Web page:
Self-efficacy• Belief in one’s ability, motivation, role perceptions,

and situation to complete a task successfully• General vs. task-specific self-efficacy

Locus of control• General belief about personal control over life

events• Higher self-evaluation with internal locus of control

McShane/Von Glinow OB 6e© 2013 The McGraw-Hill Companies, Inc. All rights

reserved8

Self-Concept: Self-Evaluation

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Self-Concept: Social Self

• Social identity -- defining ourselves in terms of groups to which we belong or have an emotional attachment

• We identify with groups that support self-enhancement

McShane/Von Glinow OB 6e © 2013 The McGraw-Hill Companies, Inc. All rights reserved

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Employees at other firms

People living in other countries

Graduates ofother schools

An individual’s

social identity

Edward Jones Employee

AmericanResident/Citizen

Indiana U.Graduate

Contrasting GroupsSocial Identity

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Perception Defined

The process of receiving information about and making sense of the world around us• Determining which information

gets noticed• how to categorize this

information• how to interpret information

within our existing knowledge framework

McShane/Von Glinow OB 6e © 2013 The McGraw-Hill Companies, Inc. All rights reserved

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Selective Attention

Selecting vs ignoring sensory information

Affected by object and perceiver characteristics

Emotional markers attached to selected information

Confirmation bias• Information contrary to our

beliefs/values is screened out

McShane/Von Glinow OB 6e © 2013 The McGraw-Hill Companies, Inc. All rights reserved

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Categorical thinking• Mostly nonconscious process of organizing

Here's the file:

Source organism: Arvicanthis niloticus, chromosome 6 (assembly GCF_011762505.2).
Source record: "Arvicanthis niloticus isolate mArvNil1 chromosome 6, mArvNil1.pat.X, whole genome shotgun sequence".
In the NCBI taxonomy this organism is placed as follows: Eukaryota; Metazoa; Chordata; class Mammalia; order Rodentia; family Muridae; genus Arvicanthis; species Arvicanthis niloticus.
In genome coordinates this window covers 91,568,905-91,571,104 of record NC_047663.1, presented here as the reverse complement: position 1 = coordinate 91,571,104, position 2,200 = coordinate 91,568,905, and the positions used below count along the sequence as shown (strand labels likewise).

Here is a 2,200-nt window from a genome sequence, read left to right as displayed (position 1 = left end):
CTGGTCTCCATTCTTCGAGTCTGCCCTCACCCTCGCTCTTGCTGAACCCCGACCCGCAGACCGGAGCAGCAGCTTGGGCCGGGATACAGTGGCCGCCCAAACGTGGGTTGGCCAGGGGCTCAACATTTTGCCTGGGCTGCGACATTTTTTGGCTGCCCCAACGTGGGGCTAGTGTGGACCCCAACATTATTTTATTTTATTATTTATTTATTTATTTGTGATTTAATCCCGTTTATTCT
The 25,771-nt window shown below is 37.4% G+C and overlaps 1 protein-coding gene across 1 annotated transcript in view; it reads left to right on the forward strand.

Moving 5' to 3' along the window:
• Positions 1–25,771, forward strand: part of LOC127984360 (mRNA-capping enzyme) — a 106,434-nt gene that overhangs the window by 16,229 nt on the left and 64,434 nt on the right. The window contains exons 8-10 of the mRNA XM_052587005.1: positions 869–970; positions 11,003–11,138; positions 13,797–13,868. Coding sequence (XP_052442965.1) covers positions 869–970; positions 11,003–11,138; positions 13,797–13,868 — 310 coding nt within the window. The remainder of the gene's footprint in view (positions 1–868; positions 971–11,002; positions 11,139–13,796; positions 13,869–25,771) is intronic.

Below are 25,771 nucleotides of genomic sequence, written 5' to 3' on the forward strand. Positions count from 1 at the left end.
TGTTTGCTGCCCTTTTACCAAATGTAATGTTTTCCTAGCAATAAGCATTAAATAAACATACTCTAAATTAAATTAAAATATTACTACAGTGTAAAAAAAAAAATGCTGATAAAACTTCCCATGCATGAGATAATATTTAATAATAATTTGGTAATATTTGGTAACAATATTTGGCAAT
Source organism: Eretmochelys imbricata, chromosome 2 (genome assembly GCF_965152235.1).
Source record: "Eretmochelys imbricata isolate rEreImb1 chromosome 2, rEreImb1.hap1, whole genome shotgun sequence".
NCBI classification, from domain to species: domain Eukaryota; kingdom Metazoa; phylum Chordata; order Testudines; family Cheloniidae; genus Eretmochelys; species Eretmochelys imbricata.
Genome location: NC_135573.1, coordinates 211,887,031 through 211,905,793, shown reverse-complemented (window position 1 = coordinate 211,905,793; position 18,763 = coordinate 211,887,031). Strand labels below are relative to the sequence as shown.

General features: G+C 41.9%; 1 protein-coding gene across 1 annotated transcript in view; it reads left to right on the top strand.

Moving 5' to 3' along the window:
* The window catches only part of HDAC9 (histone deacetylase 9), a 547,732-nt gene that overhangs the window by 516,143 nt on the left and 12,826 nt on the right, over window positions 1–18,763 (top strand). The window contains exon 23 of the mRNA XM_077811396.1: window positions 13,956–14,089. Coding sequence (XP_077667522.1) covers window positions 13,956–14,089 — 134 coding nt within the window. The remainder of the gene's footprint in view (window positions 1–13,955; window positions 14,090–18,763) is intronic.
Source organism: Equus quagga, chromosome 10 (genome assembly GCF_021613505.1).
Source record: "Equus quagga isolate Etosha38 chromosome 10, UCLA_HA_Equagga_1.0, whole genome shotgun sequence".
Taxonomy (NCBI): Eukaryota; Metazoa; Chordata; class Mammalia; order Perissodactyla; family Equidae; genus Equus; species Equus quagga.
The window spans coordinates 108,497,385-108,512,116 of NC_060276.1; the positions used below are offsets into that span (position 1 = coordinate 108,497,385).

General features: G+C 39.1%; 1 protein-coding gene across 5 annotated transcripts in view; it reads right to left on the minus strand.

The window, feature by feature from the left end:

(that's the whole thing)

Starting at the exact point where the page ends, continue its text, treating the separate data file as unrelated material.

people/things Perceptual grouping principles

• Similarity or proximity• Closure -- filling in missing pieces• Perceiving trends

Interpreting incoming information• Emotional markers automatically evaluate

information

McShane/Von Glinow OB 6e © 2013 The McGraw-Hill Companies, Inc. All rights reserved

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Perceptual Organization/Interpretation

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Internal representations of the external world Help make sense of situations

• Fill in missing pieces• Help to predict events

Problem with mental models:• May block recognition of new

opportunities/perspectives

McShane/Von Glinow OB 6e © 2013 The McGraw-Hill Companies, Inc. All rights reserved

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Mental Models in Perceptions

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Stereotyping

Assigning traits to people based on social category membership

Occurs because:• Categorical thinking• Innate drive to understand and

anticipate others’ behavior• Enhances our self-concept

McShane/Von Glinow OB 6e © 2013 The McGraw-Hill Companies, Inc. All rights reserved

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Social identity and self-enhancement reinforce stereotyping through:Categorization -- Categorize people into groups